When that transaction is approved you are making a promise and commitment to deliver those goods to your customer. There are many implications a merchant can come across if the goods are not delivered and are faulty. There are many cases depending on industry that will inquire a certain amount of charge backs if goods are not as promised.

There is no way the system can recognize the validity of your commitment to your end user so the merchant must always remain in good standing with the sponsoring bank and as well with all parties involved. The protection is for both sides and is not bias towards one or the other. The main goal of the Credit Card Processor, Merchant and customer is to supply resources, goods and an adequate system that can provide confidence that all transactions will go smoothly.


Cardholders Expectations:

There are many instances in the world of credit card transactions and online shopping where the cardholder isn't satisfied with the goods or performance of the merchant. There is times where the customer is unsatisfied and want there money back (return).

If the customer doesn't receive the goods or appropriate services retrieval is issued and is sent to the cardholders bank in which is relayed over to the Merchant Account Provider who contacts the merchant responsible. This seems like a chain reaction of events and it definitely is but all parties involved must be contacted accordingly.

You as the merchant must retain all copies of invoices, receipts and documents to protect yourself and all parties involved. When shipping commodities online the merchants must protect themselves and provide tracking information to your customer to avoid any mishaps or misunderstandings. You must try to eliminate charge backs completely and avoid having to deal with your issuing bank and sponsored banks. There are many instances where your account can be cancelled and will become nearly impossible to open another one without paying high-risk fees.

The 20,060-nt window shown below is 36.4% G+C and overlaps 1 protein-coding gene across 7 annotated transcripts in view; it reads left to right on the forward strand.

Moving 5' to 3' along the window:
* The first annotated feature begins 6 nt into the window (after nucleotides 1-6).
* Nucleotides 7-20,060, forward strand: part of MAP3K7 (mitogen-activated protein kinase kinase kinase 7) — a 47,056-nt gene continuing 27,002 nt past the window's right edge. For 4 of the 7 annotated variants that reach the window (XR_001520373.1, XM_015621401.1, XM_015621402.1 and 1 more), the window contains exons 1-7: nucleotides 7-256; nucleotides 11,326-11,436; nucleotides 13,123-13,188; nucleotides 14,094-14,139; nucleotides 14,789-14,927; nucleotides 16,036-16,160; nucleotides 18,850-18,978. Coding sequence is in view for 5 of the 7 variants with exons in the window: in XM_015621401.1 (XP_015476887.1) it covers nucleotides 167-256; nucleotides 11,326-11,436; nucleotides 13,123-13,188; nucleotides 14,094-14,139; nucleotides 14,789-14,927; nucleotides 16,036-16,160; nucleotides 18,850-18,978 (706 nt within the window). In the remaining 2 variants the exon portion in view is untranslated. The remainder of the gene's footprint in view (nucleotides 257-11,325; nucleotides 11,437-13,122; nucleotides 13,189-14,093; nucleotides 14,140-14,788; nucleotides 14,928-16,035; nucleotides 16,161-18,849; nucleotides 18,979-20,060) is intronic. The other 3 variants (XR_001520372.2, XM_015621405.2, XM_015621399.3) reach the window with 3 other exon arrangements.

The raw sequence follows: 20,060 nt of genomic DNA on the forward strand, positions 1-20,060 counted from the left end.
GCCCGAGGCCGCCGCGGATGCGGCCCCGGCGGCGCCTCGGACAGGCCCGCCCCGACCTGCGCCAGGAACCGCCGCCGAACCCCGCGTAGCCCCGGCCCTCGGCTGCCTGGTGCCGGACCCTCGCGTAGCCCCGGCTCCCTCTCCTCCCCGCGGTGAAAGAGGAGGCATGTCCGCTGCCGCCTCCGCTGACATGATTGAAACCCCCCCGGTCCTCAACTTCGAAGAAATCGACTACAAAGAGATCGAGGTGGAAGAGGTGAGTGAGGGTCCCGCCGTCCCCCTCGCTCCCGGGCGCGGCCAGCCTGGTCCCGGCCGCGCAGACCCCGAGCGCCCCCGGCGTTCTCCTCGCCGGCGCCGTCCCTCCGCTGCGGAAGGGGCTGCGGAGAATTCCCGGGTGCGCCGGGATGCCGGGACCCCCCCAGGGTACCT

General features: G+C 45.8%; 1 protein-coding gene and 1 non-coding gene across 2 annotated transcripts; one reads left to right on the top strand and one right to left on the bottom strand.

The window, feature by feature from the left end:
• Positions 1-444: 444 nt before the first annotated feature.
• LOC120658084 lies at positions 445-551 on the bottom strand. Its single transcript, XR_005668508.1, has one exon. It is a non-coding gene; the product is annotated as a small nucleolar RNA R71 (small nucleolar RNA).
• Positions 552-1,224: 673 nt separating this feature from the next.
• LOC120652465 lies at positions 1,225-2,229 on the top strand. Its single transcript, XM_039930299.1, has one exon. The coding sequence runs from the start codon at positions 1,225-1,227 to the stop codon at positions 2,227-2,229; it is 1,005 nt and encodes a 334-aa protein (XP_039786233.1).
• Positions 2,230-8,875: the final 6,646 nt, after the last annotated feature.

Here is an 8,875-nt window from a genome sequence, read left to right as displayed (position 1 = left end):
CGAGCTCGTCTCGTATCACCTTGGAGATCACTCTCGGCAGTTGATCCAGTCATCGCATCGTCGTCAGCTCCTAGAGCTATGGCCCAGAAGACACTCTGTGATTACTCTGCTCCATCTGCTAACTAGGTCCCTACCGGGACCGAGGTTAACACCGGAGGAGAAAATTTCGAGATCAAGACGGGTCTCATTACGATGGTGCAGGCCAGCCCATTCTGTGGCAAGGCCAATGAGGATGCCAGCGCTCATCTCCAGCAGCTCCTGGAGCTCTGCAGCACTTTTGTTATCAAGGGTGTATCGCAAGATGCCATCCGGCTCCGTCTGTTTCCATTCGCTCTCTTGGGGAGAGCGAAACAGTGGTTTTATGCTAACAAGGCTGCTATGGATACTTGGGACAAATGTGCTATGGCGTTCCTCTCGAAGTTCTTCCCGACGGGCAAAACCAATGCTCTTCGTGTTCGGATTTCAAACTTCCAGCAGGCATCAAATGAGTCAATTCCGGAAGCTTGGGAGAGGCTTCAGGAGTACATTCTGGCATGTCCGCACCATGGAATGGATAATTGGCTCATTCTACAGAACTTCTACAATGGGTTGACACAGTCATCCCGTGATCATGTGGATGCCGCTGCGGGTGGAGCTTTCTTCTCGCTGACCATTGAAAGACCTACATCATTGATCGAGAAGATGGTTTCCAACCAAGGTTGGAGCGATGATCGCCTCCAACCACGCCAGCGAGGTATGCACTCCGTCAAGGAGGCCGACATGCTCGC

What are Charge backs?

A charge back is where the processor has been notified by the cardholder that there was misrepresentation in goods received or services and is asking for a refund. The main thing to remember about charge backs is try to avoid them. You must have a system in place where it allows the customer to be confident in the transaction. In case of a lost card or stolen there are many delinquents who try to take advantage of these individuals and try to charge credit cards without validation and you have to pay for it in the long run.

Retail Merchants

As a retail merchant having the machine and ability to look at the card and verify its ownership is everything. This gives validation to the system and identifies the cardholder to the issuing bank. Note: The transaction rates are lower when actually swiping the card.

Online Merchant:

If you are accepting credit cards online then you must have a system in place that safeguards you and the customer. In these instances complete information is necessary. For example: phone number, address, email, and cvc code in the back of the card and at time if necessary contacting the cardholders issuing bank to verify user. Make sure that there are security measures in place when applying for a merchant account.

Shipping Issues?

Make sure not to ship to an address that is not the same as the billing address.